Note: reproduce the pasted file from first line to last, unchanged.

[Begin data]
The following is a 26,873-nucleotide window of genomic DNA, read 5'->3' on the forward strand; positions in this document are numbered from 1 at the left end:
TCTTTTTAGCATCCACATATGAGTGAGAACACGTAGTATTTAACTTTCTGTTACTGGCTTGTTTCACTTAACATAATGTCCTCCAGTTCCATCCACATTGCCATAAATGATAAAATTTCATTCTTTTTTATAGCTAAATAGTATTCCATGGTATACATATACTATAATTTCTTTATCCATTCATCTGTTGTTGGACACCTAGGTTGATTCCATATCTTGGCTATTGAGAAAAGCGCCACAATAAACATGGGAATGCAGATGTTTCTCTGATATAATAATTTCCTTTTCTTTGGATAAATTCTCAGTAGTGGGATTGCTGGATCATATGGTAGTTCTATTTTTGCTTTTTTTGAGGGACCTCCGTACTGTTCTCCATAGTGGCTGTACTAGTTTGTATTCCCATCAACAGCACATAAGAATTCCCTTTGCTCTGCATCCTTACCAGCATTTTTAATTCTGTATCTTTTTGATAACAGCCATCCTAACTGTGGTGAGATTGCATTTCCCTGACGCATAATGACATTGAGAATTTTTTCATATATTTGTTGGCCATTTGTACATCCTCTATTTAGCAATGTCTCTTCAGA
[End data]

The following is a 26,873-nucleotide window of genomic DNA, read 5'->3' on the forward strand; positions in this document are numbered from 1 at the left end:
TCTTTTTAGCATCCACATATGAGTGAGAACACGTAGTATTTAACTTTCTGTTACTGGCTTGTTTCACTTAACATAATGTCCTCCAGTTCCATCCACATTGCCATAAATGATAAAATTTCATTCTTTTTTATAGCTAAATAGTATTCCATGGTATACATATACTATAATTTCTTTATCCATTCATCTGTTGTTGGACACCTAGGTTGATTCCATATCTTGGCTATTGAGAAAAGCGCCACAATAAACATGGGAATGCAGATGTTTCTCTGATATAATAATTTCCTTTTCTTTGGATAAATTCTCAGTAGTGGGATTGCTGGATCATATGGTAGTTCTATTTTTGCTTTTTTTGAGGGACCTCCGTACTGTTCTCCATAGTGGCTGTACTAGTTTGTATTCCCATCAACAGCACATAAGAATTCCCTTTGCTCTGCATCCTTACCAGCATTTTTAATTCTGTATCTTTTTGATAACAGCCATCCTAACTGTGGTGAGATTGCATTTCCCTGACGCATAATGACATTGAGAATTTTTTCATATATTTGTTGGCCATTTGTACATCCTCTATTTAGCAATGTCTCTTCAGA